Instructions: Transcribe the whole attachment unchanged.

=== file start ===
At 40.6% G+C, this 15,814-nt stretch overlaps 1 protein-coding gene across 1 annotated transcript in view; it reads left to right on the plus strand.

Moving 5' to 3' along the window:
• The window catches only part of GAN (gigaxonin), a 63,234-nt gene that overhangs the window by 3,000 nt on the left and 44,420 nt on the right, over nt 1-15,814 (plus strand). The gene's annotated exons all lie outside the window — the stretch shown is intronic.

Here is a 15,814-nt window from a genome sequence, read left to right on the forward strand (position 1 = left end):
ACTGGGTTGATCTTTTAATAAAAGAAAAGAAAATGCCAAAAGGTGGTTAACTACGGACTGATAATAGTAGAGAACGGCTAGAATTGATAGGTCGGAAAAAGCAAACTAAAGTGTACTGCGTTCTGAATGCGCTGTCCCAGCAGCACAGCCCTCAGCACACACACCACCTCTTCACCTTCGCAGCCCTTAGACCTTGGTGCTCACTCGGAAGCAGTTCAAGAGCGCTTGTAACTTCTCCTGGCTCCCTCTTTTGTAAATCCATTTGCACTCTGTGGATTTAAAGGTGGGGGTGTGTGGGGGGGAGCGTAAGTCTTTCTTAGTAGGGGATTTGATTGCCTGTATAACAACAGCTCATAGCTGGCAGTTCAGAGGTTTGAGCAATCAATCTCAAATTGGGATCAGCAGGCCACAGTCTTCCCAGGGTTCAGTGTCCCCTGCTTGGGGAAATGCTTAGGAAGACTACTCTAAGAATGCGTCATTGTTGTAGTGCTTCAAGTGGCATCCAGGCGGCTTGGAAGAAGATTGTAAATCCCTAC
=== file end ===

At 40.6% G+C, this 15,814-nt stretch overlaps 1 protein-coding gene across 1 annotated transcript in view; it reads left to right on the plus strand.

Moving 5' to 3' along the window:
• The window catches only part of GAN (gigaxonin), a 63,234-nt gene that overhangs the window by 3,000 nt on the left and 44,420 nt on the right, over nt 1-15,814 (plus strand). The gene's annotated exons all lie outside the window — the stretch shown is intronic.

Here is a 15,814-nt window from a genome sequence, read left to right on the forward strand (position 1 = left end):
ACTGGGTTGATCTTTTAATAAAAGAAAAGAAAATGCCAAAAGGTGGTTAACTACGGACTGATAATAGTAGAGAACGGCTAGAATTGATAGGTCGGAAAAAGCAAACTAAAGTGTACTGCGTTCTGAATGCGCTGTCCCAGCAGCACAGCCCTCAGCACACACACCACCTCTTCACCTTCGCAGCCCTTAGACCTTGGTGCTCACTCGGAAGCAGTTCAAGAGCGCTTGTAACTTCTCCTGGCTCCCTCTTTTGTAAATCCATTTGCACTCTGTGGATTTAAAGGTGGGGGTGTGTGGGGGGGAGCGTAAGTCTTTCTTAGTAGGGGATTTGATTGCCTGTATAACAACAGCTCATAGCTGGCAGTTCAGAGGTTTGAGCAATCAATCTCAAATTGGGATCAGCAGGCCACAGTCTTCCCAGGGTTCAGTGTCCCCTGCTTGGGGAAATGCTTAGGAAGACTACTCTAAGAATGCGTCATTGTTGTAGTGCTTCAAGTGGCATCCAGGCGGCTTGGAAGAAGATTGTAAATCCCTAC